Talking about evil spirits is strange to us today, but in Jesus' time, most people would have accepted the existence of such spirits. Jesus had just cast out an evil spirit, so it wouldn't have been hard to believe that such things existed. He tells a story we can all relate to, because we've all probably cleaned out garages or closets, only to find out we've just made room for more junk.

"An evil spirit leaves a person..." It doesn't say that the evil spirit was cast out or exorcised. It may have gone out by itself. It's gone out, but it hasn't given up occupancy of the house. It's just gone out for a walk. And while he's away, everything gets cleaned up.

What's Jesus talking about here? Remember his audience: people who are living morally and who do all sorts of good works. They've been improved and are upstanding in just about every way. It's really a picture of what happens when we improve ourselves. It's actually a pretty good picture. Before: dirty house occupied by evil spirit. After: clean house with evil spirit gone. Most of us would look at this as a success story, or a model to emulate. Jesus saw it as a potentially bad situation.

Over a hundred years ago, someone said this: "The devil has no objection to his house being swept and garnished. A moralist may be as truly his [Satan's] as a man of debauched habits" (Spurgeon). Cleaning up our lives isn't enough, because an empty house isn't the same as a warm house, and a harmless heart isn't the same as a holy heart.

What's the problem with trying to improve ourselves? "Then the spirit finds seven other spirits more evil than itself, and they all enter the person and live there. And so that person is worse off than before" (Matthew 12:44-45). The relapse is worse than the original disease. Instead of one evil spirit, there's now room for eight. They're not only greater in number, but they're also more proud, more unbelieving.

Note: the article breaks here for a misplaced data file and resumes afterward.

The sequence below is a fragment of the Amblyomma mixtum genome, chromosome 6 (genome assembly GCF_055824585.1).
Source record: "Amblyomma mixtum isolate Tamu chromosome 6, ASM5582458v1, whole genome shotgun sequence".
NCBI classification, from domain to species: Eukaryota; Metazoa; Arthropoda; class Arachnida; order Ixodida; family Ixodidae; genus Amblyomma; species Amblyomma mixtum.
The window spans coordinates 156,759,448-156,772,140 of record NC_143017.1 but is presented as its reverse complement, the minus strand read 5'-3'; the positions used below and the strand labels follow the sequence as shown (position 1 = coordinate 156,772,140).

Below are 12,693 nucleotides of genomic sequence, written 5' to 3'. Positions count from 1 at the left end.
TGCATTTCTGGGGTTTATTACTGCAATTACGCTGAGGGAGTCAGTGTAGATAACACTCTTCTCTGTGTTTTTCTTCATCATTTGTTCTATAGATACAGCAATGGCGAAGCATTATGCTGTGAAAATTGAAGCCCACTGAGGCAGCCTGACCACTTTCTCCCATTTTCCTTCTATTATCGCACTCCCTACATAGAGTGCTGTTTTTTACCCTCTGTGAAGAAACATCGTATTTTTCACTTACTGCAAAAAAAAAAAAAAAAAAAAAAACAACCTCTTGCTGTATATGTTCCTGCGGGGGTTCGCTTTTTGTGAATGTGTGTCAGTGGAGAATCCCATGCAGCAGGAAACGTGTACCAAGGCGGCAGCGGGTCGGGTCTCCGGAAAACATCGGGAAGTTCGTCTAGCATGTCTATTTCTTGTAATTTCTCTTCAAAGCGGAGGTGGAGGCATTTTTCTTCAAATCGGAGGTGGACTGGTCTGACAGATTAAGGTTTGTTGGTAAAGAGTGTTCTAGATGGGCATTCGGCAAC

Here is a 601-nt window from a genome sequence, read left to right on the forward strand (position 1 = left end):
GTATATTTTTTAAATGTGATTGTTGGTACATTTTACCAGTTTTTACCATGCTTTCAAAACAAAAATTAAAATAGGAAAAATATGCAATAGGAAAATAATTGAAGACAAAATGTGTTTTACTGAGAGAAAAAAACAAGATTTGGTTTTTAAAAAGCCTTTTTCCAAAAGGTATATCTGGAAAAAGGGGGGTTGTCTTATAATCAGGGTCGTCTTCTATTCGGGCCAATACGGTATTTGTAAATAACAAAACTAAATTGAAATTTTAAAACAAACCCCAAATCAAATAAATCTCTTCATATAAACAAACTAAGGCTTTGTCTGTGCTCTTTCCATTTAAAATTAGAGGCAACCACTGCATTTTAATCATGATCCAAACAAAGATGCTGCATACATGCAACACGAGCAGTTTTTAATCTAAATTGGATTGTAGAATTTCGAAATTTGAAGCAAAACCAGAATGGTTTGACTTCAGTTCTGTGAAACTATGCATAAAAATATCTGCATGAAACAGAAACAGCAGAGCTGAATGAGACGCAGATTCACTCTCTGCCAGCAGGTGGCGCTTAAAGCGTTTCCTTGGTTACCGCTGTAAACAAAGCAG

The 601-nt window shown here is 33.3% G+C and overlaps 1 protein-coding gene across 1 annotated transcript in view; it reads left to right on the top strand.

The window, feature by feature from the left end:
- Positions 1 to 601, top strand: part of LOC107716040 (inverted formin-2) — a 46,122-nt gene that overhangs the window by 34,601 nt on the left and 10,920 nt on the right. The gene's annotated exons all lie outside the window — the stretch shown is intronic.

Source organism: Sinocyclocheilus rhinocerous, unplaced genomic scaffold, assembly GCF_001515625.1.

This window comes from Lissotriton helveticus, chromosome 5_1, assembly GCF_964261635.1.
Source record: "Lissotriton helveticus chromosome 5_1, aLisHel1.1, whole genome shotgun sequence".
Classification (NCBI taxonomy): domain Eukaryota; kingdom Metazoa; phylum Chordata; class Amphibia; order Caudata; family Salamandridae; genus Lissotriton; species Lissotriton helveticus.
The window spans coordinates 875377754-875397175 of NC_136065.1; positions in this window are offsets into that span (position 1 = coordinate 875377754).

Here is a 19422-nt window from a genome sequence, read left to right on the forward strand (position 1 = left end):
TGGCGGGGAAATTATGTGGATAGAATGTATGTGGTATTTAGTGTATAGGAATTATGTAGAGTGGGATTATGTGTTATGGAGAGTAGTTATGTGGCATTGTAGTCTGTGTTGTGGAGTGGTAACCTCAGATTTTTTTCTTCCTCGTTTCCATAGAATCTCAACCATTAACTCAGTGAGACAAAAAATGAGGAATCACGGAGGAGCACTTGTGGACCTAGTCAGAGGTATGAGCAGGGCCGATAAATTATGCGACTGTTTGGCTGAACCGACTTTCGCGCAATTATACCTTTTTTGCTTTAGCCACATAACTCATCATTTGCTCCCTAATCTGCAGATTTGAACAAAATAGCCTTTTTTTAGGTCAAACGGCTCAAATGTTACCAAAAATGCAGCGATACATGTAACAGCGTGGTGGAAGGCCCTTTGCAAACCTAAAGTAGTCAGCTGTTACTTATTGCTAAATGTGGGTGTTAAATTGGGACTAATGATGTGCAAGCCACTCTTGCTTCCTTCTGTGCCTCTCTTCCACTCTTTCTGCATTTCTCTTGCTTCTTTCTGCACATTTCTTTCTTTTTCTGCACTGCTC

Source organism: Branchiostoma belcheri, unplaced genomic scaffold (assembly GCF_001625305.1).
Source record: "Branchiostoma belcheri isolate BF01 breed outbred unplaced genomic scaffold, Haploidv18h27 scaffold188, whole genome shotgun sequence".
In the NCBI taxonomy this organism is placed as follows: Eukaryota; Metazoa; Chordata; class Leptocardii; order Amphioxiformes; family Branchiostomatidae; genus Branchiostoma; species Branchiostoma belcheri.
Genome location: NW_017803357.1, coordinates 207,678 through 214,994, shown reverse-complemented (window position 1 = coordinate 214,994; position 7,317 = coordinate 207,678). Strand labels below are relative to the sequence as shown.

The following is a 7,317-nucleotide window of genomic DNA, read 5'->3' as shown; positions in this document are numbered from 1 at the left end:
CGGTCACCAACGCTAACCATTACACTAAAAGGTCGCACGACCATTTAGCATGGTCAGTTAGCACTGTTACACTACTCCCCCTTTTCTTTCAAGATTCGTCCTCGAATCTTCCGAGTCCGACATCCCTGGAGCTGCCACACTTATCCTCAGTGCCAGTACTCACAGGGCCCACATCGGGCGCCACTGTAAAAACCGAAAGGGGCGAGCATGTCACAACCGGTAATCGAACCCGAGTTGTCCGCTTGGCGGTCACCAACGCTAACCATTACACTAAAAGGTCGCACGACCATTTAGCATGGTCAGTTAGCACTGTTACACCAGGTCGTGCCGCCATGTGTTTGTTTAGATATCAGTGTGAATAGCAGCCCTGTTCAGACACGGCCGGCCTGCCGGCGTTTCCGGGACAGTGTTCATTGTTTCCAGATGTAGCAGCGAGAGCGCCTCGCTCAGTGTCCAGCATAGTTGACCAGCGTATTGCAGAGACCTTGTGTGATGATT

It's like when we take antibiotics. It's sometimes tempting to stop taking them when you start to feel better. They always tell you to finish all 10 days, because if you stop midway through, you've just killed off the weak ones. The strong ones will come back and you'll be way worse off than you were before.

When we clean up our lives by ourselves, we've set ourselves up for a major relapse. We're worse off than we were before, even though we look better. 2 Peter 2:20 talks about religious people who look like they become followers of Christ, but then suffer a relapse: "And when people escape from the wicked ways of the world by learning about our Lord and Savior Jesus Christ and then get tangled up with sin and become its slave again, they are worse off than before." The condition is much worse than before they cleaned up their lives.

A good example is the Pharisees. They majored in laws on purity, Sabbath, religious observances, prayer, and tithing. They did everything by the book. But they didn't know God or love him. When God stood before them in human form, they fought him. They encouraged the crowds to cry out, "Crucify! Crucify!" The most self-improved group of people alive when Jesus was here completely missed the point, and they were worse off in the end.

Do you know who recognized Jesus? Sinners did. A hooker came and anointed Jesus' feet with tears. A woman who had been married five times and was living common-law did. The self-improved people couldn't stand these people; they called them the worst kind of sinners. The self-improved people completely missed Jesus, but hookers and immoral people worshiped him.